It will cause no great controversy if I say that Nick Cave has been writing about love and death for most of his career. If The Birthday Party were the gleeful rictus grin of the Grim Reaper, then later work with the Bad Seeds saw him embrace grief as a response, rather than savage laughter. For me it’s The Boatman’s Call when this shift really takes place, as if ever since then he’s tempered his wicked observations with a knowledge of the responsibilities and consequences of both. Skeleton Tree takes this sensibility right to the edge of the void and, wiping away a tear, kicks it into the darkness.It’s a hard listen, for sure. Uneasy listening, as it were. Forged in the white-hot fire of personal tragedy, it’s the sound of a man scorched by the world. The cackling laughter has stopped and all that remains is an overwhelming sadness. This much we know. Most of the songs were already written before his son’s tragic death. One apparently wasn’t… but we don’t know which one that is. It’s impossible not to look for clues. So while in a literal sense it’s not an album about his bereavement, that loss haunts his delivery and performance. And the Bad Seeds have never sounded more loyal.
Through all their changes and transformations, they’ve always played up the image of band as gang, and listening to Skeleton Tree it’s hard not to imagine Warren Ellis saying “Look, guys, the boss is grieving. We’re gonna be there for him. Play it like motherfuckers”. And they do. From the drone abstractions of “Jesus Alone” to the haunted balladry of “Magneto” to “Rings Of Saturn”, with its Cope-style “whoo whoos” and tinkly Blade Runner synths, they sound every bit as intense and broken as he does.On my first listen, I felt awkwardly guilty, like I was intruding on something I was never meant to witness; it’s raw and naked, shivering but warm. I don’t think it’s too much of an exaggeration to suggest that this is what grief itself sounds like. The nervous percussion of “Anthrocene”, the sheer stumbling confused pain of “I Need You” (“Nothing really matters when the one you love is gone… I will miss you when you’re gone away forever”).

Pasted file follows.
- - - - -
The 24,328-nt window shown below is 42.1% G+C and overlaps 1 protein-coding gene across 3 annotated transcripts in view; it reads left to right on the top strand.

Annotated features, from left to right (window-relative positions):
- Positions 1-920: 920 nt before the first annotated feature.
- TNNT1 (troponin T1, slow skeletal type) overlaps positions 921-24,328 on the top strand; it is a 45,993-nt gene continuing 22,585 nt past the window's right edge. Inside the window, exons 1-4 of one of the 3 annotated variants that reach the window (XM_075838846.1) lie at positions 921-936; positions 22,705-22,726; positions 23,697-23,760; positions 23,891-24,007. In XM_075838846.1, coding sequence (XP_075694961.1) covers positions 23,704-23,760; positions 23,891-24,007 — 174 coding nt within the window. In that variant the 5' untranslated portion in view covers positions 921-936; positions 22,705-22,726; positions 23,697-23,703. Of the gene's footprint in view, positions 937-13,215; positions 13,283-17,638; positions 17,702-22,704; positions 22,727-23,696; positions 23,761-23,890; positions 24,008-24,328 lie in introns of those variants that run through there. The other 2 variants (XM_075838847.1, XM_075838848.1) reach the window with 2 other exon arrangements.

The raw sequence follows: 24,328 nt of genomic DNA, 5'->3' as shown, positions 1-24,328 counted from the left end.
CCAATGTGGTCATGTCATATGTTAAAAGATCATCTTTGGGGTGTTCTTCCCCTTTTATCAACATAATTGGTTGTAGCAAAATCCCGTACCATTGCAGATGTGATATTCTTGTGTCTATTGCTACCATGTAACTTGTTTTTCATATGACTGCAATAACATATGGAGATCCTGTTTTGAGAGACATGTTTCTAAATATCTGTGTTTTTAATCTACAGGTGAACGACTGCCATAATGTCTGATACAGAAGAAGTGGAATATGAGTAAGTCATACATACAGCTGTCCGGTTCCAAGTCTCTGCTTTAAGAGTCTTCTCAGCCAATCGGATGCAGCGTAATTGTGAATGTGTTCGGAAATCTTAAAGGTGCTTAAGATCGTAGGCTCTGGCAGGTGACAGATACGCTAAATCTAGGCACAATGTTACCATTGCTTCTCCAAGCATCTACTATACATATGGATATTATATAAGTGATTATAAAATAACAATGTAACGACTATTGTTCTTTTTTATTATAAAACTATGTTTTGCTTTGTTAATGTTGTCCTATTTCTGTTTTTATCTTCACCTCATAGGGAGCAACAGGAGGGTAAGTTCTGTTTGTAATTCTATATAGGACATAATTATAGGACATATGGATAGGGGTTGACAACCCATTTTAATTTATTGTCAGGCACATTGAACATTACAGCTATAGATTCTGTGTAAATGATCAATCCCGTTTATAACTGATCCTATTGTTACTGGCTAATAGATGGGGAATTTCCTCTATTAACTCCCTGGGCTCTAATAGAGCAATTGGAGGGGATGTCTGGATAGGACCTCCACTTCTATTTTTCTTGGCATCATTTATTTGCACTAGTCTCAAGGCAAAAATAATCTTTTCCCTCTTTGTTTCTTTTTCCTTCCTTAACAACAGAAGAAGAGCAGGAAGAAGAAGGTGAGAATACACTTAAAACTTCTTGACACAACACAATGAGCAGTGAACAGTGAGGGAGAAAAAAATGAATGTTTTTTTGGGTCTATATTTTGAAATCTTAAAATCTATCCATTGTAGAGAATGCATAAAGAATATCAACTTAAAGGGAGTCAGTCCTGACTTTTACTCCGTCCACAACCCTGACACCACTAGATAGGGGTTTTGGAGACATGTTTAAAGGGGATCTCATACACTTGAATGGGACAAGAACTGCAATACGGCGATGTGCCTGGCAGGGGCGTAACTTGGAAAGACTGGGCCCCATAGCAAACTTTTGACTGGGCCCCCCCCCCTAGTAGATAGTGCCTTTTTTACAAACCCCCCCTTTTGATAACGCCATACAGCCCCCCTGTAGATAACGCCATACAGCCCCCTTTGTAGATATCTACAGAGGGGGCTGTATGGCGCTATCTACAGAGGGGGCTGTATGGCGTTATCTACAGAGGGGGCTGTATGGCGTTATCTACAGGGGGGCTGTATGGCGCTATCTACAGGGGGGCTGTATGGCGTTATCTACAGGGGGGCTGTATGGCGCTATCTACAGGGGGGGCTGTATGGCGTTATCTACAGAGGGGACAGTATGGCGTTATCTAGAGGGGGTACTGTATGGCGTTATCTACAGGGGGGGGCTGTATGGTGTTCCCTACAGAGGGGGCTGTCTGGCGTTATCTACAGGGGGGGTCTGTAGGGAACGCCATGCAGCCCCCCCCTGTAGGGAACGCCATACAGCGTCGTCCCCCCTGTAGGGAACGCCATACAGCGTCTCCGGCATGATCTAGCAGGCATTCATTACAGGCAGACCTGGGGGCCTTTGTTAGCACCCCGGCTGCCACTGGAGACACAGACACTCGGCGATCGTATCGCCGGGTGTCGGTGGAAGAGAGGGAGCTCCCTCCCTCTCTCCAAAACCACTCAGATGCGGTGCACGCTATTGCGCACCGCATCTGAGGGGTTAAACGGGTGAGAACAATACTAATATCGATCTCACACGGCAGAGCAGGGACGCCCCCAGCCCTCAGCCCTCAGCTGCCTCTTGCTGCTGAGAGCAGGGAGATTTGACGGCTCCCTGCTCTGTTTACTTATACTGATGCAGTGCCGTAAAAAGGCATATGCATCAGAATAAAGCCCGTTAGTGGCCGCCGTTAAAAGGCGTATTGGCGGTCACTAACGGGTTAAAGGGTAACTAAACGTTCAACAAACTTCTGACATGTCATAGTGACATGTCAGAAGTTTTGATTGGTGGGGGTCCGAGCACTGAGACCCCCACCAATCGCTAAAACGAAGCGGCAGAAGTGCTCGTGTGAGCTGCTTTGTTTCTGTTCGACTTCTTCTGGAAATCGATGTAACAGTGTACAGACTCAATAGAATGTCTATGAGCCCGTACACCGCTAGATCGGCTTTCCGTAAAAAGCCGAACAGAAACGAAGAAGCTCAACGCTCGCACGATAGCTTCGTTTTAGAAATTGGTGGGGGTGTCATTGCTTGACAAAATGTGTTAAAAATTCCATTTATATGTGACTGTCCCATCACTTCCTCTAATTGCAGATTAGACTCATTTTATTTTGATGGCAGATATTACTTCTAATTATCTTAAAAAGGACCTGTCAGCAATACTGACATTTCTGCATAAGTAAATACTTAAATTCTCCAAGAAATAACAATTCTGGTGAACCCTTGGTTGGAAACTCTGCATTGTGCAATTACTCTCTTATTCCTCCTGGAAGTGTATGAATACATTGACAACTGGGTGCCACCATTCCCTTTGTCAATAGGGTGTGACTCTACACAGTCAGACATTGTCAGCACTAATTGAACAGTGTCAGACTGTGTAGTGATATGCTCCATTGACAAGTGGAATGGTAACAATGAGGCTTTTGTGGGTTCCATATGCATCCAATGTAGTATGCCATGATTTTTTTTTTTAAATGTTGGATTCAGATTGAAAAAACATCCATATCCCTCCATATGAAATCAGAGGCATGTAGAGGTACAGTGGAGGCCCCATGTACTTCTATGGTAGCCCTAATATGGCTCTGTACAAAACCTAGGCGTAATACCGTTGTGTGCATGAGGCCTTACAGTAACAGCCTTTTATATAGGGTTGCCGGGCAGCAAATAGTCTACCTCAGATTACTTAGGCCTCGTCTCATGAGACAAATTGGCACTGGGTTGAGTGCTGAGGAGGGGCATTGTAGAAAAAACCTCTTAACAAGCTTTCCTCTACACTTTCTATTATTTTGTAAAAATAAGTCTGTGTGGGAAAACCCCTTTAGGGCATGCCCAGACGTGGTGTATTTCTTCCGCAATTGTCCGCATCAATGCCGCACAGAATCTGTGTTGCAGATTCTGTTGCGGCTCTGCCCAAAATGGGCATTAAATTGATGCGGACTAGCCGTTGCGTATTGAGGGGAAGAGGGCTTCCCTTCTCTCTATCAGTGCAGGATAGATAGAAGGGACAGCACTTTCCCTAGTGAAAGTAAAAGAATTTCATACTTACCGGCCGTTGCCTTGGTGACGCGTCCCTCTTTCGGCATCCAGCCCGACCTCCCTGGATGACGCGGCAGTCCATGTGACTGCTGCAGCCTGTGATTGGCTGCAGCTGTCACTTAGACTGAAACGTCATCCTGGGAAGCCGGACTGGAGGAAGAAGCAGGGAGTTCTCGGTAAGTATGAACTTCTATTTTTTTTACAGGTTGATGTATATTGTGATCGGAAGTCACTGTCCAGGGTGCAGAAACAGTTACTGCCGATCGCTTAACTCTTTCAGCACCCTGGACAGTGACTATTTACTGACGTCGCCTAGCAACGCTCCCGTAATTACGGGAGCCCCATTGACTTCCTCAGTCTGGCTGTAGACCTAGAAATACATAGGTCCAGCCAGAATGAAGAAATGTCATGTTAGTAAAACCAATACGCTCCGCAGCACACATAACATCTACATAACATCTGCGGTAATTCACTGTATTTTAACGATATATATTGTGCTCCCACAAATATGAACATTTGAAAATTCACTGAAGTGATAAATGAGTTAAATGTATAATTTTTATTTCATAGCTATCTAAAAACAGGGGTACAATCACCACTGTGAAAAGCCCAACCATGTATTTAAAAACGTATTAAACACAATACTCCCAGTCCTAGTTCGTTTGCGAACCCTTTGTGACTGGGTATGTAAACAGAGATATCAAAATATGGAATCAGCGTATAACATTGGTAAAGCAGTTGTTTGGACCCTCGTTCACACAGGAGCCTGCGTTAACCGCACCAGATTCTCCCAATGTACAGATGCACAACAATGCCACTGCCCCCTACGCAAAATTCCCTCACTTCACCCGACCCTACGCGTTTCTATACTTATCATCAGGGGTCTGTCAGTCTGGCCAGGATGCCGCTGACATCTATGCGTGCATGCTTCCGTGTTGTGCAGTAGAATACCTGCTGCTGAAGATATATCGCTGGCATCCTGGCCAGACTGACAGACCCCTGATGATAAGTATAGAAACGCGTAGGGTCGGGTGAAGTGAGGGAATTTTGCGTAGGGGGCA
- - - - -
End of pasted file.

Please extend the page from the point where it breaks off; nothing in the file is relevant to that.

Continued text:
In an odd and kinda morbid way, it makes a good companion piece to the other saddest album of 2016 so far, Bowie‘s ★, except Skeleton Tree mourns a death remembered rather than a death foretold. And if there was nothing more Bowie than dropping an amazing album and then dying, there’s definitely nothing more Nick Cave than finding oneself at the height of one’s powers when in the very depths of despair.Quite frankly it’s a masterpiece, though that will doubtless be of little consolation to the man himself. Arriving at work after my first listen I found people kept asking if I was OK. Sometimes what you put in your ears comes out on your face. I was in a daze. I still kind of am. God knows how many playthroughs I’m on now but I still can’t even.
I don’t know what I really expected from this album. I honestly can’t remember; the actuality of it is so whole and seamless a thing it’s hard to imagine it being any other way. Right from the second that first drone starts pulsing on “Jesus Alone” to the hymn-like title track and its closing, passionate “but it’s all right now” that’s more of a fervent wish than a description, it’s one of the most beautiful tours of a personal Hell you will ever undertake.